All Above All, a campaign made up of 28 reproductive and social justice organizations, sent 125 delegates from more than 20 states to Washington, D.C., Wednesday to lobby for lifting bans on federal funding of abortions.
Chris Hayes, Irin Carmon, and Nancy Northup look back at the Republican push for a de facto abortion ban as Democrats announce a bill to fight back. [via MSNBC]
A record number of Albuquerque residents have cast ballots as election day nears for an ordinance that will decide whether women will continue to have the right to terminate pregnancies after 20 weeks’ gestation in the city. If passed, the ban would effectively cut off access to abortions after 20 weeks in the entire region.
Abortion funds are critical because they help bridge the gap left by the Hyde Amendment and enable access to abortion for those who are financially denied their right to choose.
Already, some women in Ohio are crossing the border to Michigan to obtain abortions because of clinic closures in their own state.
On Wednesday, after many years spent on the defensive in the “war on women,” advocates took to Capitol Hill in two simultaneous efforts to protect and advance the health and rights of women and girls in the United States.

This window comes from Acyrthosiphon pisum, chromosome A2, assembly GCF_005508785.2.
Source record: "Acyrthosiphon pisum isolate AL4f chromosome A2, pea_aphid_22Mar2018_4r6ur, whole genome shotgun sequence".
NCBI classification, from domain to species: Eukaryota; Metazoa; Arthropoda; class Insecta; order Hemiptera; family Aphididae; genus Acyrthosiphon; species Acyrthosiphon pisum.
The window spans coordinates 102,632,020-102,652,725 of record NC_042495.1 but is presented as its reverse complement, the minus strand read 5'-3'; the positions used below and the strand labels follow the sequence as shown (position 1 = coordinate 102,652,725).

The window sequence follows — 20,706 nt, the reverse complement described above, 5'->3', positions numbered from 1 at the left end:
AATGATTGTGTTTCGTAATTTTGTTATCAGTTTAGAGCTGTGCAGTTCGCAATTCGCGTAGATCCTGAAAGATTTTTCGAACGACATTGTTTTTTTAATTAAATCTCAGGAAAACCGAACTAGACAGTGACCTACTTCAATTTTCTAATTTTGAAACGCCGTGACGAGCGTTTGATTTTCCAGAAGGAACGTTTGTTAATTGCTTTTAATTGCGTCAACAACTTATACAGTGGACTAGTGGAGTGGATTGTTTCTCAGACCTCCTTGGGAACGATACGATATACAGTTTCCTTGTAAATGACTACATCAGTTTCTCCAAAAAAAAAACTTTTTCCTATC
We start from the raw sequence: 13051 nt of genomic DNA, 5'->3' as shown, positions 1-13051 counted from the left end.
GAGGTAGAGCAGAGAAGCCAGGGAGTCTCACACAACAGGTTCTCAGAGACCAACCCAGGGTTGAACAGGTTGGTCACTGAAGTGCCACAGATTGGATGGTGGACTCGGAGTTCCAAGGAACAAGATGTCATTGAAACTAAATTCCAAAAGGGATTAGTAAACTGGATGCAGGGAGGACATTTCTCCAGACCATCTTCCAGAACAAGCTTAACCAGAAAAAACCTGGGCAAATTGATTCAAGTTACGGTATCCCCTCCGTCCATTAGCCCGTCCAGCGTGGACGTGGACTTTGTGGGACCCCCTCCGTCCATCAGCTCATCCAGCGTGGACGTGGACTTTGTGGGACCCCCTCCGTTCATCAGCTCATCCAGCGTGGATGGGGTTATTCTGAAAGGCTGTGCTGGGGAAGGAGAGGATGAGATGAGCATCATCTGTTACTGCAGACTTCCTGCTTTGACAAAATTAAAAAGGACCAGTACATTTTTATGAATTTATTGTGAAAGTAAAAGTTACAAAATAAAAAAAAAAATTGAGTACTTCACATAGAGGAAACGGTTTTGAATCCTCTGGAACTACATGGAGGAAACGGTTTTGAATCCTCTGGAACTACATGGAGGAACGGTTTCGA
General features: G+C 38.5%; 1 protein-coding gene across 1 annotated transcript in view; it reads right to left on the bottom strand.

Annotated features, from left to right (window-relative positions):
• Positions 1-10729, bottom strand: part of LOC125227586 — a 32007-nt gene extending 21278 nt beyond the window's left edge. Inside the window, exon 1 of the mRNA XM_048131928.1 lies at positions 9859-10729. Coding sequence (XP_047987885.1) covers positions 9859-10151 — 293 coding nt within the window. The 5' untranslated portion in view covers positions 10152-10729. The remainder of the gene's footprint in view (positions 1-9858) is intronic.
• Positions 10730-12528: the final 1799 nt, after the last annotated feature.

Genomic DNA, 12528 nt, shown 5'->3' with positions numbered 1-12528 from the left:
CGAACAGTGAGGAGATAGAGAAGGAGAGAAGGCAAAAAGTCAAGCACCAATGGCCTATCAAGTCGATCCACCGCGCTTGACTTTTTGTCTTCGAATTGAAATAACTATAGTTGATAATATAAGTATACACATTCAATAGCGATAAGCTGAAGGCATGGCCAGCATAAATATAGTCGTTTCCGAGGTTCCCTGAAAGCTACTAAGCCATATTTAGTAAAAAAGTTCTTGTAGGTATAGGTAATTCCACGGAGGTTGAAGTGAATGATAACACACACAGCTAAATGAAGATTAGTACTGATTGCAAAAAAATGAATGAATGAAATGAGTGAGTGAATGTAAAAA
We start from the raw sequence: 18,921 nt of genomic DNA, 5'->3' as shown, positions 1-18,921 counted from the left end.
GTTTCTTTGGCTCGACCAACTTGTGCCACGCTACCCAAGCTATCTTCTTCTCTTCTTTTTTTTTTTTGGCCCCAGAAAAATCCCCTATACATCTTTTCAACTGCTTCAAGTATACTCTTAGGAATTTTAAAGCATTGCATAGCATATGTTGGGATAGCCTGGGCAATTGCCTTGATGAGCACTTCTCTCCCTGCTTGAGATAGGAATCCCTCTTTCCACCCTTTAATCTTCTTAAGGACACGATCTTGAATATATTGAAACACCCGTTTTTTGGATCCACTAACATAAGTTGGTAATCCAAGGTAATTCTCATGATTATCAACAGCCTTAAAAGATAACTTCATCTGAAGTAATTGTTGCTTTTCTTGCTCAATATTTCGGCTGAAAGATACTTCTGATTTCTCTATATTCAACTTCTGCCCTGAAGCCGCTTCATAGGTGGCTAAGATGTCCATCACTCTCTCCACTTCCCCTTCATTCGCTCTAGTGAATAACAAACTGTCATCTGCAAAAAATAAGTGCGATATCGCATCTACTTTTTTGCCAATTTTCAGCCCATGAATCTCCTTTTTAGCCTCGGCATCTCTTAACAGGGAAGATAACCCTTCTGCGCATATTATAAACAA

To be published in the journal Contraception, the research concludes women having second trimester medication abortions face no increased risk of future premature birth, miscarriage, low birth weight, or placental complications when compared to first trimester medication abortions.
Public health experts say there is a legitimate purpose to statutory rape and incest laws. However, in the context of abortion, these laws are effectively criminalizing normal teen sex and risk compromising patient-confidentiality agreements, as well as potentially deterring patients from seeking sexual health treatment.
If Texas politicians truly want to create support among Latino/as, they should stop making it more difficult for Latinas to get the reproductive health care they’re demanding and desperately need.
RH Reality Check spoke with one woman who went undercover for the study to six crisis pregnancy centers. “Since I am aware of the information and studies, I thought I could be resistant to them,” she said. “But I felt instantly vulnerable to the information that they were providing.”